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Normal People, 2020(TV still)

The government is cracking down on ‘low-value’ arts degrees

The changes will disproportionately impact working-class and BAME students

Today, Rishi Sunak has announced plans to cap the number of students doing “low-value” university degrees. Limits will be imposed on courses where a low proportion of graduates get a ‘professional’ job, study a postgraduate qualification, or start a business.

The policy, which will come into effect for the 2024/25 academic year, will restrict student applications in England for the first time since the government scrapped the previous numbers cap in 2015.

The government has spoken about cracking down on ‘Mickey Mouse degrees’ and ‘low-value’ courses for years now, without offering real clarity on which specific courses they’d target. It’s always been widely assumed that creative degrees would be in the firing line – and the news that courses where a low proportion of graduates get a ‘professional’ job, go on to study a postgraduate qualification, or start a business essentially confirms this. Unemployment rates are highest among creative arts graduates: 6.5 per cent are unemployed, compared to the average of 5.9 per cent.

Earning potential is also low among creative graduates. Research from the Institute for Fiscal Studies found that creative arts degrees cost the taxpayer 30 per cent more than engineering degrees, as arts graduates are less likely to pay back their student loan in full. As a result, arts graduates can cost the taxpayer up to £35,000 each, with degrees in subjects like music, drama, fine art and design studies proving the most costly.

In January 2022, a consultation was launched by the Office for Students (OfS) to look at the new “minimum acceptable” standards for degrees, in a bid to tackle “poor-quality” courses. For each undergraduate degree, universities are expected to have 80 per cent of students continuing into the second year of their course, 75 per cent completing their qualification, and 60 per cent going into “professional employment or further study” after graduation.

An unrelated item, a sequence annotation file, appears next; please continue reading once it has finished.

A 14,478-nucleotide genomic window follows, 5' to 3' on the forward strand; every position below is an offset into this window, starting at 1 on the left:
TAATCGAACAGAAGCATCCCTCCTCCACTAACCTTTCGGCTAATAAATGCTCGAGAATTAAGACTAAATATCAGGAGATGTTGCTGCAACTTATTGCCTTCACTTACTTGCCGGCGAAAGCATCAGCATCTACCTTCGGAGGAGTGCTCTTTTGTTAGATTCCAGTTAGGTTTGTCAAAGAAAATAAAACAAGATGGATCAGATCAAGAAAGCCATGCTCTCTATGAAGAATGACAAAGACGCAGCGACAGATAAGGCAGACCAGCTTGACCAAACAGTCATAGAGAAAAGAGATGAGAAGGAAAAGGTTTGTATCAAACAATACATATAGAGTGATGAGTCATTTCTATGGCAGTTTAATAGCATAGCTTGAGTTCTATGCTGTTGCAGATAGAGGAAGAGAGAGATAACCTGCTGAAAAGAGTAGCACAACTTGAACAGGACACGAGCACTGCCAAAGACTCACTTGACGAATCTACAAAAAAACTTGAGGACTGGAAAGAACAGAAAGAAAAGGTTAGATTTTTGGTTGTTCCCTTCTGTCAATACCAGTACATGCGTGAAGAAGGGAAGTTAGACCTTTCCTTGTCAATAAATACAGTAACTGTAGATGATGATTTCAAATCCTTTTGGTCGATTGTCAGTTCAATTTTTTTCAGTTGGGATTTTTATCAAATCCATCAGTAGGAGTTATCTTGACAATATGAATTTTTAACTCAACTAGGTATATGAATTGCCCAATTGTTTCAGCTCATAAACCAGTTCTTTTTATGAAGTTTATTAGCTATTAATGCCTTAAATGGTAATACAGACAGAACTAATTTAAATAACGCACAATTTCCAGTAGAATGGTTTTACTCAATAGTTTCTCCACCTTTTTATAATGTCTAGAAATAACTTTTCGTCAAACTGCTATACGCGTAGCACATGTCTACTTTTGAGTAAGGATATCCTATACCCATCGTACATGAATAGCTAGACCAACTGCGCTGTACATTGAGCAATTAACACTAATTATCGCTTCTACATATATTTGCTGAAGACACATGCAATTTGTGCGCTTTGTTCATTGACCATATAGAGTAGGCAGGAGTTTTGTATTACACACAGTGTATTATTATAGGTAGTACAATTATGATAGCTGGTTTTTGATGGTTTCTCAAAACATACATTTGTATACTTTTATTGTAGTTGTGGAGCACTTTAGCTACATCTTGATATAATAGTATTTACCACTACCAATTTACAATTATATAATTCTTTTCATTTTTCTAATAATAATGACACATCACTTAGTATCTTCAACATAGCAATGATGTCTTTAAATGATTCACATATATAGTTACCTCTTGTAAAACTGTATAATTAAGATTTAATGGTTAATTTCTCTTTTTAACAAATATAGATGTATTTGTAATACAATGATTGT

According to the Guardian, it’s “a measure which is most likely to hit working-class and Black, Asian and minority ethnic applicants”. The cap could also be very damaging in subjects or courses with substantial numbers of students from disadvantaged backgrounds, or disabled or mature students.

The numbers cap is unlikely to affect most courses offered by Russell Group universities, where students tend to go on to “highly skilled” jobs and earn above-average salaries.

The i reported last year that courses at around 26 universities were not meeting the new OfS standards. The University of Wolverhampton had the highest number of subjects judged to be low value according to the criteria, while London Metropolitan University and London South Bank University also both had three subject areas not meeting the thresholds in the data.

Professor Damien Page, deputy vice chancellor at Buckinghamshire New University, said any plan to introduce a cap on degrees based on professional achievements is based “on the fallacy that the graduate employment market is a meritocracy”.

He said: “Graduates from disadvantaged backgrounds, those who are mixed white and Black Caribbean, mature or disabled, are all less likely to achieve graduate outcomes because of the discrimination they face in the graduate jobs market. Instead of addressing inequalities in employment, this policy locates the problem within universities, especially those who seek to widen participation and achieve real social mobility.”